|From Wikimedia Commons|
One of the most challenging aspects of running a business is managing inventory in a productive way.
First of all, what is inventory? These are the products that you have purchased which you plan to resell to customers.
One new-wave approach to inventory management is “made-to-order.” This means that you produce products when customers order them. A great example of this is Lulu or CreateSpace, which will manufacture books as your customers order them.
Another approach is to sell products that can be costlessly produced. For example, many web entrepreneurs sell PDF files of books. These files can be produced and made available for download an infinite number of times at no cost.
But not every product can be made to order or costlessly produced. Many inventory products must be produced in quantity before they are ready for sale. Suppose you run a farm. Before you can sell a vegetable, you must plant a seed, grow it, harvest it, and get it to market. Other products must be manufactured in bulk, perhaps in the Far East.
The trick here is to produce and stock the right amount of inventory, not too much and not too little. Stocking too much inventory absorbs your cash flow (and can lead to high interest expense), requires storage costs, and creates risk of spoilage or obsolescence. Stocking too little inventory may cause you to run out of product that your customers want, hurting your sales.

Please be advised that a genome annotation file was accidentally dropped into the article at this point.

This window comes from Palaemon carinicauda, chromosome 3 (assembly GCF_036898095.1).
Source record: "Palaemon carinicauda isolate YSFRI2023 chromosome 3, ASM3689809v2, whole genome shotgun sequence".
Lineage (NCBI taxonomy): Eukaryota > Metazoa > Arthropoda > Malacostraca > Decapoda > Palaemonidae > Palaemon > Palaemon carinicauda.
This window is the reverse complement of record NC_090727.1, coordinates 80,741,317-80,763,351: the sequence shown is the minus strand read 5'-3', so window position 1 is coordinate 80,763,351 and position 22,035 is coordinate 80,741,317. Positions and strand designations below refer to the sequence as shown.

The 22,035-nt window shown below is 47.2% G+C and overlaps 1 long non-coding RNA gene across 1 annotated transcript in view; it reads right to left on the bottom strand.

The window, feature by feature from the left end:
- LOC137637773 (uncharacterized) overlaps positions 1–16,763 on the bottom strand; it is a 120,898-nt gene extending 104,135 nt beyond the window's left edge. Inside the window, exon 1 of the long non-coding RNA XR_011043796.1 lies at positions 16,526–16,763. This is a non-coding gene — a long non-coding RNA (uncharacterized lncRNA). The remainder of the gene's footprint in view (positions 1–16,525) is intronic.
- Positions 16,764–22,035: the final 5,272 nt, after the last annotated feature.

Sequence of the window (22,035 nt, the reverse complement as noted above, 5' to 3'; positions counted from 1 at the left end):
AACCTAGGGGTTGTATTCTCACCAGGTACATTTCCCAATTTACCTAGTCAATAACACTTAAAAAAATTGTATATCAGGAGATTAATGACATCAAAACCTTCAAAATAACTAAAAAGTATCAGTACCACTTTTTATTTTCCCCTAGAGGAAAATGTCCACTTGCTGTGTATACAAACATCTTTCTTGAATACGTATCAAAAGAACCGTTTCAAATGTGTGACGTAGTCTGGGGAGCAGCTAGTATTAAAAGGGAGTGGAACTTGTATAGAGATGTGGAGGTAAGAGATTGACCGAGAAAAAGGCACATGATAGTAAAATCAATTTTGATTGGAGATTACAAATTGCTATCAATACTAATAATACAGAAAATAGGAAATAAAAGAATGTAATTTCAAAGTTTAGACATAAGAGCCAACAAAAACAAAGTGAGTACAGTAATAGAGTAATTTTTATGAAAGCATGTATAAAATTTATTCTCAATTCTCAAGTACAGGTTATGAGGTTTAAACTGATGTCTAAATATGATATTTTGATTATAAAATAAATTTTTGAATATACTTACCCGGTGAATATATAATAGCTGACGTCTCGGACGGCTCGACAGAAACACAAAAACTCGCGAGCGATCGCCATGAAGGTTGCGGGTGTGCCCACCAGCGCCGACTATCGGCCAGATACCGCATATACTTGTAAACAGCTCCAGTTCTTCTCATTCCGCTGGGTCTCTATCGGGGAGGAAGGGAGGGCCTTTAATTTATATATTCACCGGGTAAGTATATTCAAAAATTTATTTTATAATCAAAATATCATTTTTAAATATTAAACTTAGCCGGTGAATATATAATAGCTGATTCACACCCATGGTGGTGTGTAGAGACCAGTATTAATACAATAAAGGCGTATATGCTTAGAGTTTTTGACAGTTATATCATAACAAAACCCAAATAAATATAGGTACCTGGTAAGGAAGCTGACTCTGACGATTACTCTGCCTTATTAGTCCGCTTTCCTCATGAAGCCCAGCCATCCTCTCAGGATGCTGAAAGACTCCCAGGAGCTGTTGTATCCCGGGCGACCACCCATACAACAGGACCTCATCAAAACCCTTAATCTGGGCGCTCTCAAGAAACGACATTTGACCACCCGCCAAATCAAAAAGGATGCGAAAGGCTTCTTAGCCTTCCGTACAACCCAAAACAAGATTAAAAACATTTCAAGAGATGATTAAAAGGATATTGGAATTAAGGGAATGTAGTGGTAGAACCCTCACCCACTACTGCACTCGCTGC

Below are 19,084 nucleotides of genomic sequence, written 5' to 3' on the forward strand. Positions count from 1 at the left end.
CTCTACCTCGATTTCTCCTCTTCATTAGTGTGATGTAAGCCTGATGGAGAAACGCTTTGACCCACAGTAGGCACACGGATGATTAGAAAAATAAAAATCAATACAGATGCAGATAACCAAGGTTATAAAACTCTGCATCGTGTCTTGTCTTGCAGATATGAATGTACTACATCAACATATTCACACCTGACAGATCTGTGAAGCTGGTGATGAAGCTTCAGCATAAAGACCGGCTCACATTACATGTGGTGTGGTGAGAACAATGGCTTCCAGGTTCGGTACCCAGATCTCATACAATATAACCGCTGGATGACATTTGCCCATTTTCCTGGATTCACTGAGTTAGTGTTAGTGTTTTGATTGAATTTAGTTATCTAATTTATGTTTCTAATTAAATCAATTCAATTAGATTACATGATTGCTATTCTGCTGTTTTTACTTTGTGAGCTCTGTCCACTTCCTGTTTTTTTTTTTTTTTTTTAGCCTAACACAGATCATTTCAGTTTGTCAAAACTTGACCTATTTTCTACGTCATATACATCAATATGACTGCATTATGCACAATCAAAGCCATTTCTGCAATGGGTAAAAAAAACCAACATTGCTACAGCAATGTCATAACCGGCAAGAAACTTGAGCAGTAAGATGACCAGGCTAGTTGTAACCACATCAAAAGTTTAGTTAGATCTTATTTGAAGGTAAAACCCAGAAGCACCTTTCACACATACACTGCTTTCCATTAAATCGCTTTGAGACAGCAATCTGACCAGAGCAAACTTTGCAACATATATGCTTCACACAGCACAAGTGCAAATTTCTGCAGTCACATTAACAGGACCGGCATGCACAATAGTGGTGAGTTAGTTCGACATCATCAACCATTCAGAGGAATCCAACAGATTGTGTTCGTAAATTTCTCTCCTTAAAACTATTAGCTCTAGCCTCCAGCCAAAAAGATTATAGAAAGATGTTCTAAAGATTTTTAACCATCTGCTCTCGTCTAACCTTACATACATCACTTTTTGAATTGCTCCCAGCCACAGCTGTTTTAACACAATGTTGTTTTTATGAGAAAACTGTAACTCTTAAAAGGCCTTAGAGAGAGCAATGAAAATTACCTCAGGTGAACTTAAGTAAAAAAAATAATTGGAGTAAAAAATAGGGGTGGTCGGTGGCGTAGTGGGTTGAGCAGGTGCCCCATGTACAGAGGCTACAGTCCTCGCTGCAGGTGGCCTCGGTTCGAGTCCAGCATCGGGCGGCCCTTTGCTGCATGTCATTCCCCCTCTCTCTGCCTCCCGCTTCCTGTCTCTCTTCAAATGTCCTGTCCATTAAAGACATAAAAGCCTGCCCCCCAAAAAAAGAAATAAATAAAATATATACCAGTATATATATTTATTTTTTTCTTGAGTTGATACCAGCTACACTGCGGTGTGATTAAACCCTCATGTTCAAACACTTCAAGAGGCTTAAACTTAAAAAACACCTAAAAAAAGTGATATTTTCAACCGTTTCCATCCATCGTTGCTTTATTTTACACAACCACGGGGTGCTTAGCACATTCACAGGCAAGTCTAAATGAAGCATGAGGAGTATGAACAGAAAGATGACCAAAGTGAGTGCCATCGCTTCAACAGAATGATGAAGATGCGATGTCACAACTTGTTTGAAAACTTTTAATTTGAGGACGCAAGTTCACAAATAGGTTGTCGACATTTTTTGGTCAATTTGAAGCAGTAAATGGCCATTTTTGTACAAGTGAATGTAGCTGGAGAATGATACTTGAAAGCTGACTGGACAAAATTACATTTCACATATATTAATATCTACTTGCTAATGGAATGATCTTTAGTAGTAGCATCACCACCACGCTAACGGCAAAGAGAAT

What makes this even trickier is that you must stock the right quantity of inventory of every single item you sell. The farmer needs to sow, grow, harvest, and get to market the right number of tomatoes, cabbage heads, squash, and everything else. Too much of any specific item? It will spoil, unsold. Too little? Lost sales.
To monitor how productively you’re managing inventory, keep an eye on inventory turnover ratio or number of day’s inventory. This financial statement ratio can signal whether your inventory levels are too high or low.